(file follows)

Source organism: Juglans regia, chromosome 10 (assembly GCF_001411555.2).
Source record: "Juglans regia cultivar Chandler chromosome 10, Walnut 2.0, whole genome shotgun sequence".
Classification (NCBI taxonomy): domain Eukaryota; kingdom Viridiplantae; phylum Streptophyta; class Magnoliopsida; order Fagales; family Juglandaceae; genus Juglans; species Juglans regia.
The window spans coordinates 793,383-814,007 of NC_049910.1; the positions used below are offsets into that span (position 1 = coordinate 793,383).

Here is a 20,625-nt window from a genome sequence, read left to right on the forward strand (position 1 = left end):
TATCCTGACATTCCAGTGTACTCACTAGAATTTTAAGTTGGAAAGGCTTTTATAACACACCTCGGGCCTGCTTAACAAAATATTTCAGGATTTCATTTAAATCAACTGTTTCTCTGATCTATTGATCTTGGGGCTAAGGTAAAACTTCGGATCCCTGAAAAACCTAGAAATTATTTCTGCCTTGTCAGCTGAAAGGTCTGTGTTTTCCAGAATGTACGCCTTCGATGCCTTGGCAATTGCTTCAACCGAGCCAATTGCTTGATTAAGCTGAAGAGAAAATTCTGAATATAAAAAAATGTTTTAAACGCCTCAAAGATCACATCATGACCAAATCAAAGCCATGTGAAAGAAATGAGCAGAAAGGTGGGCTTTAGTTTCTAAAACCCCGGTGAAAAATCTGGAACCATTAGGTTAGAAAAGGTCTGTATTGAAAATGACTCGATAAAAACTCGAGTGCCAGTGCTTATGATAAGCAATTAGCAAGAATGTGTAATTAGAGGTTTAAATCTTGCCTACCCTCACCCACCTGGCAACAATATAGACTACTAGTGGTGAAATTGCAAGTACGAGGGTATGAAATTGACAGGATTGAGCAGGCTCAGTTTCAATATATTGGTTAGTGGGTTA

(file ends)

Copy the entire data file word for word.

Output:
Source organism: Juglans regia, chromosome 10 (assembly GCF_001411555.2).
Source record: "Juglans regia cultivar Chandler chromosome 10, Walnut 2.0, whole genome shotgun sequence".
Classification (NCBI taxonomy): domain Eukaryota; kingdom Viridiplantae; phylum Streptophyta; class Magnoliopsida; order Fagales; family Juglandaceae; genus Juglans; species Juglans regia.
The window spans coordinates 793,383-814,007 of NC_049910.1; the positions used below are offsets into that span (position 1 = coordinate 793,383).

Here is a 20,625-nt window from a genome sequence, read left to right on the forward strand (position 1 = left end):
TATCCTGACATTCCAGTGTACTCACTAGAATTTTAAGTTGGAAAGGCTTTTATAACACACCTCGGGCCTGCTTAACAAAATATTTCAGGATTTCATTTAAATCAACTGTTTCTCTGATCTATTGATCTTGGGGCTAAGGTAAAACTTCGGATCCCTGAAAAACCTAGAAATTATTTCTGCCTTGTCAGCTGAAAGGTCTGTGTTTTCCAGAATGTACGCCTTCGATGCCTTGGCAATTGCTTCAACCGAGCCAATTGCTTGATTAAGCTGAAGAGAAAATTCTGAATATAAAAAAATGTTTTAAACGCCTCAAAGATCACATCATGACCAAATCAAAGCCATGTGAAAGAAATGAGCAGAAAGGTGGGCTTTAGTTTCTAAAACCCCGGTGAAAAATCTGGAACCATTAGGTTAGAAAAGGTCTGTATTGAAAATGACTCGATAAAAACTCGAGTGCCAGTGCTTATGATAAGCAATTAGCAAGAATGTGTAATTAGAGGTTTAAATCTTGCCTACCCTCACCCACCTGGCAACAATATAGACTACTAGTGGTGAAATTGCAAGTACGAGGGTATGAAATTGACAGGATTGAGCAGGCTCAGTTTCAATATATTGGTTAGTGGGTTA